By Harry Oliver
What makes anyone "pleased as punch?" Why is long island urban referred to as "The colossal Apple?" And what does it suggest to flee by means of the "skin of your teeth?" on a daily basis speech is peppered with 1000s of words and expressions, yet infrequently are their origins reflected. This exciting survey delves deep into the background in the back of enormous quantities of universal phrases and turns of word and uncovers their attention-grabbing and fun resources. From historic idioms to up-to-the minute lingo, this can be the best source for etymologists and language-lovers alike.
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Additional resources for Bees’ Knees and Barmy Armies: Origins of the Words and Phrases We Use Every Day
When creating a list or coordinate two clauses, the adverb precedes the subsequent element or elements. SING he caught a turtle and a fish The conjunctive adverb may precede both items to indicate emphasis. IND now he was singing, but now he is talking When the adverb is coordinating two phrases not in a list or a sequence, but defining a relationship between the two, such as a contrast, the element follows the verb. 1 STRUCTURE OF VERBS Verbs are any words that are formed from a verbal or nominal-verbal root, or derived from a noun through a derivational process.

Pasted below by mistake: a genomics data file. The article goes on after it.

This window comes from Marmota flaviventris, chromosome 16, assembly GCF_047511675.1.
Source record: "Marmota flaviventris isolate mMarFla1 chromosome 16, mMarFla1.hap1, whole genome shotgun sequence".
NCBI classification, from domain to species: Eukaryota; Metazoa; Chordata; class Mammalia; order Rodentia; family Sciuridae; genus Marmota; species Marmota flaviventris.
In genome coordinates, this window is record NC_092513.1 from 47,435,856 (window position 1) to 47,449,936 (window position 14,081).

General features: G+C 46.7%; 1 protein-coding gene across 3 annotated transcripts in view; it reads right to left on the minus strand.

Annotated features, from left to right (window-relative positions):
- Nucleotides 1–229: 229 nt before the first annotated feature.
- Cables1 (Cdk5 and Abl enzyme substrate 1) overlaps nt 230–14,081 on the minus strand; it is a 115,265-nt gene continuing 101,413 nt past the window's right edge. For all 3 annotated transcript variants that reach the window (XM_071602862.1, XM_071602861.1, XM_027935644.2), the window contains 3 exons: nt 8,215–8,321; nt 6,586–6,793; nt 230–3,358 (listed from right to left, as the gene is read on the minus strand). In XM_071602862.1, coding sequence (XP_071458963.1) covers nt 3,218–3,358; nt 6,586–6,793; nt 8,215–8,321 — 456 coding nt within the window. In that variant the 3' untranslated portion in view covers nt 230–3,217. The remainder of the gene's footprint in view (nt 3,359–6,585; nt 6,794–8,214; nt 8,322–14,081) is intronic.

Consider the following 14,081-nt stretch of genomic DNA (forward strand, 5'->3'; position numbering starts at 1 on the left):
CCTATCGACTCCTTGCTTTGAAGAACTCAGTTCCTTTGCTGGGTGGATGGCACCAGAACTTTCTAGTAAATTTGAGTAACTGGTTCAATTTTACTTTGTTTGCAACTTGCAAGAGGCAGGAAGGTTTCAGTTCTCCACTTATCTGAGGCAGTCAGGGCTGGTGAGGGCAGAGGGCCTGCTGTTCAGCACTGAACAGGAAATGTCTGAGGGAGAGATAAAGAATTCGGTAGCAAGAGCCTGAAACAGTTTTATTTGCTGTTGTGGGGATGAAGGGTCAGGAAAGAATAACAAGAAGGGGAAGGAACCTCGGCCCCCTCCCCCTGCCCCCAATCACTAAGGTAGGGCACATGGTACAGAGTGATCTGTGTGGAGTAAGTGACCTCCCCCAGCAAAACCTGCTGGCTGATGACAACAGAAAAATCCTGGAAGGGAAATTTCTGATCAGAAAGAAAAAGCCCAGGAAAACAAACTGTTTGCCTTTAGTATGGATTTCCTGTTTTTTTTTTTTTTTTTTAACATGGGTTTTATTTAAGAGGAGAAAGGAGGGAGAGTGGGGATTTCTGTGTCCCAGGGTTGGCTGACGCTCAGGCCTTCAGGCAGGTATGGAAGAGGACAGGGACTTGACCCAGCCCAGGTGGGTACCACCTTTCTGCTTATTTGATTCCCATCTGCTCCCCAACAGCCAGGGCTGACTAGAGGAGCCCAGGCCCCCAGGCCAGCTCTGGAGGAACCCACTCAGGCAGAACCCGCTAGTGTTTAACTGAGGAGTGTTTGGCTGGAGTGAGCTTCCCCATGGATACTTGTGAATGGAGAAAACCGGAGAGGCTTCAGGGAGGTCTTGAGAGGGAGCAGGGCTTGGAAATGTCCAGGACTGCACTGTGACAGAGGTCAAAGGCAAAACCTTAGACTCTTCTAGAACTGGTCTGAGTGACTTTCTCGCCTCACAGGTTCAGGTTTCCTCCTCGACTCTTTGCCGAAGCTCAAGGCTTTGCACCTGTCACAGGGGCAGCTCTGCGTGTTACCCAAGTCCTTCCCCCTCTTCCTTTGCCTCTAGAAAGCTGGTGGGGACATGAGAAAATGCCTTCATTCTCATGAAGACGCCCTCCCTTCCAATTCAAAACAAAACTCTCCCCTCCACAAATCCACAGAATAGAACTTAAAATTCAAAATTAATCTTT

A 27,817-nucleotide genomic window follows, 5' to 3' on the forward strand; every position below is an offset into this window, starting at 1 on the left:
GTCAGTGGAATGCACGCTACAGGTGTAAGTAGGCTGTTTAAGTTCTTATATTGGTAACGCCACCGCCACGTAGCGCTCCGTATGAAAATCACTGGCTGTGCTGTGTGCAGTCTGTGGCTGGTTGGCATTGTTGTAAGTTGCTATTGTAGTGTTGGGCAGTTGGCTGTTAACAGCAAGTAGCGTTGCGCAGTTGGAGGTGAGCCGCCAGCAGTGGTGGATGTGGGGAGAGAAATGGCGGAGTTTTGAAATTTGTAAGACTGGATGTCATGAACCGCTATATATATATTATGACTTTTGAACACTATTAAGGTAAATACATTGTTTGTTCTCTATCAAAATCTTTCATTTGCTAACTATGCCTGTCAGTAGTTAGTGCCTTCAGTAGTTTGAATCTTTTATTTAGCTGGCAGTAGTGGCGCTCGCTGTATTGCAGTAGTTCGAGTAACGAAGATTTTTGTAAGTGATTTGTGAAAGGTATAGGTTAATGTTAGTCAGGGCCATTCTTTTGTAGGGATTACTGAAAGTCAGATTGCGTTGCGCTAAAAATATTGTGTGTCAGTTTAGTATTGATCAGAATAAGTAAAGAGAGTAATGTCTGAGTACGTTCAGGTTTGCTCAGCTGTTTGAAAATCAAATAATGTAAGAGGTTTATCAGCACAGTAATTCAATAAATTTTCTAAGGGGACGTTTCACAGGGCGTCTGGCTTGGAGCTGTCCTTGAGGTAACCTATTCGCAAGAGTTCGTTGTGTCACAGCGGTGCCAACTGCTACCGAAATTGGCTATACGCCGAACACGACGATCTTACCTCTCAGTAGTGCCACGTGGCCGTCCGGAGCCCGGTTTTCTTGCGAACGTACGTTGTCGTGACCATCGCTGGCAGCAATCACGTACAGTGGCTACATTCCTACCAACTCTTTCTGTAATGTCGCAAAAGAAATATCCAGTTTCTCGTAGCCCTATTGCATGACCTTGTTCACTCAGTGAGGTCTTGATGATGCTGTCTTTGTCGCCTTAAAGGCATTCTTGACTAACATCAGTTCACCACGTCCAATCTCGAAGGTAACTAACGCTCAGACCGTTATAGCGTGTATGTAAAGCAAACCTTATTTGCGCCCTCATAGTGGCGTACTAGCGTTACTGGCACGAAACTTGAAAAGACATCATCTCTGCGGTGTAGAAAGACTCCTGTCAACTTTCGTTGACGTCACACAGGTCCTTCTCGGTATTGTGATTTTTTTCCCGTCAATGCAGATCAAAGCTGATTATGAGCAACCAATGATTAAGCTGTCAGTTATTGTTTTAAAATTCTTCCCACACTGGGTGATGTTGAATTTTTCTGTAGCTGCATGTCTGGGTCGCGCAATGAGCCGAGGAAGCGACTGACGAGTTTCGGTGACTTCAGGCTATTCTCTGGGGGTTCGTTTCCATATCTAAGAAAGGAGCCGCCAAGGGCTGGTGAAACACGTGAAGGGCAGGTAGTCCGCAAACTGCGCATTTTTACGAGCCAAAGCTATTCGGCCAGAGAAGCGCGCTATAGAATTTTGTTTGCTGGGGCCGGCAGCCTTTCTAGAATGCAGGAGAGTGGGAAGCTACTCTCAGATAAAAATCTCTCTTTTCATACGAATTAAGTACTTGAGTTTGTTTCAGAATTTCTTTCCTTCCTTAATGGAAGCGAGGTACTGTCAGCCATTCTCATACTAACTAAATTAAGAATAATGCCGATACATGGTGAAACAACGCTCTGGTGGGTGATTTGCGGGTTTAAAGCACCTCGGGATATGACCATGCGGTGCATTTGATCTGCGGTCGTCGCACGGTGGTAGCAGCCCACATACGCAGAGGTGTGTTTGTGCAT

2 COMPLEX SENTENCES Relative clauses are subordinate clauses that are introduced by a relative adverb. The relative adverb possesses a precise meaning, and there is no general indication of relativity. RETRO-CAUS 3 two my brother the cougar who killed two of my brothers The relative adverb is considered precise in that it maintains an obviative/proximate and definite/indefinite distinction with the noun phrase it modifies and that the relative adverb used agrees with the purpose of the relative clause.
A noun phrase is constructed with the noun head-last. Adjectives and genitive clauses precede the head of the phrase. GEN dog your white dog Where applicable, prepositional adverbs can go before the noun they modify. 1 DEFINITENESS Nouns are marked for definiteness. Unmarked, a noun is definite; marked, a noun is indefinite. Definite implies that the noun is already relevant, or otherwise familiar. It may be something individually unique or otherwise already mentioned. That is, definite nouns refer to something specific.
Bees’ Knees and Barmy Armies: Origins of the Words and Phrases We Use Every Day by Harry Oliver